Contrary to popular belief, U.S. military veterans haven’t always been affiliated with the Republican Party – in fact, older veterans are more likely to be Democrats
A small fraction of people who voted in Texas and Michigan in 2016 lacked a photo ID, but those who did were disproportionately people of color, according to two new working papers.
We spotlight six of the most interesting studies of the second quarter of 2018. They examine topics such as native videos, Twitter echo chambers and anecdotes in data journalism.
Claire Wardle, a research fellow at Harvard's Shorenstein Center, created a glossary so everyone has a shared vocabulary to discuss "fake news" and the spread of bad information online.
In an article that originally appeared in Harvard Business Review, we explain what scholars know to date about the reach and impact of bad online information and what works to prevent and stop it.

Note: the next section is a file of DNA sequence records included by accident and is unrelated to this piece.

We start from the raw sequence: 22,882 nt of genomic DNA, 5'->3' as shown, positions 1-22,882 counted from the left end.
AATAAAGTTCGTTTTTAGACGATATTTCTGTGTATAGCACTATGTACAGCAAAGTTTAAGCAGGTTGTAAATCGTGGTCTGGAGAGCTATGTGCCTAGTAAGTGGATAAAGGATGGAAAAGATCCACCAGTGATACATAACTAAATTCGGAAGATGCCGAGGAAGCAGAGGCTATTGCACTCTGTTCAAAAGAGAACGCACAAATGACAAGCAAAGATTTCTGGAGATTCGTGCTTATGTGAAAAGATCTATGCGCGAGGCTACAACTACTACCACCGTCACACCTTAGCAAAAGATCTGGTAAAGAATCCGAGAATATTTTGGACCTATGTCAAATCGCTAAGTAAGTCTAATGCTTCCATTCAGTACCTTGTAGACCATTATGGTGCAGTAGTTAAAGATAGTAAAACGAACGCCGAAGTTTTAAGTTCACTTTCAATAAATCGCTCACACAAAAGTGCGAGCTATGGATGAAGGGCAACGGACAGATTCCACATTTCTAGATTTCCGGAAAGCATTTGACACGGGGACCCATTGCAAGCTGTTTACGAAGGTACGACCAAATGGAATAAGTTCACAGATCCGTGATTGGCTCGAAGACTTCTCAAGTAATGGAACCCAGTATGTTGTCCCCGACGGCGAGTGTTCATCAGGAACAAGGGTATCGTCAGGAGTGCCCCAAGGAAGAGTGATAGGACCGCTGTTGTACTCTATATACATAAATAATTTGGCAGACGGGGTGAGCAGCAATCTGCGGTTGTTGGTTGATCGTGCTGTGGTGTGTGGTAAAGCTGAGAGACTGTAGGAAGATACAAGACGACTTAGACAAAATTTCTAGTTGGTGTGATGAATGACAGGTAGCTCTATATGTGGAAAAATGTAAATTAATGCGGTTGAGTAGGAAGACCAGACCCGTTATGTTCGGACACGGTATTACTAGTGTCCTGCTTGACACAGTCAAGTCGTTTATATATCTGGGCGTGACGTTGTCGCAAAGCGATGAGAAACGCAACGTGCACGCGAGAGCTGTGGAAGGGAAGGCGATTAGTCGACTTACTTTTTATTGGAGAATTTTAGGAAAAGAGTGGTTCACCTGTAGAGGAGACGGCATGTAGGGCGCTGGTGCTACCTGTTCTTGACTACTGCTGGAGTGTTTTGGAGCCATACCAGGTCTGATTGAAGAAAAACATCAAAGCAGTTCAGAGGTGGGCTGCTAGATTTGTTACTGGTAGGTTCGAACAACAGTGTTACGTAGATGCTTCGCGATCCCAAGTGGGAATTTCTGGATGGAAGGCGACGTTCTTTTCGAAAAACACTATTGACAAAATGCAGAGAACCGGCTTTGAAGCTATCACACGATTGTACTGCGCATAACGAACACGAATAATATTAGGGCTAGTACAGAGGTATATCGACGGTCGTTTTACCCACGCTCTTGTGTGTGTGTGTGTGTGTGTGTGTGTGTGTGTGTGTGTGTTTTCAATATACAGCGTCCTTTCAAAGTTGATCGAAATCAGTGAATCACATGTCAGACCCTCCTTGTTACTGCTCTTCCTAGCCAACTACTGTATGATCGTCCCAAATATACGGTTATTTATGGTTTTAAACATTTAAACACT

Tammy Patrick, once a federal compliance officer for the Maricopa County Elections Department in Arizona, offers eight tips to help journalists improve their coverage of U.S. elections.
Door-to-door canvassing campaigns actually work to persuade voters and sway national election outcomes – even when they don’t encourage more people to show up to the polls.
Studies show that areas with fewer local news outlets have lower levels of civic engagement, voter turnout and political accountability.
Our new tip sheet outlines 11 questions journalists should ask to help them decide how to frame the findings of a public opinion poll — or cover them at all.
An overview of violence in Brazil to help international political reporters who are covering the October elections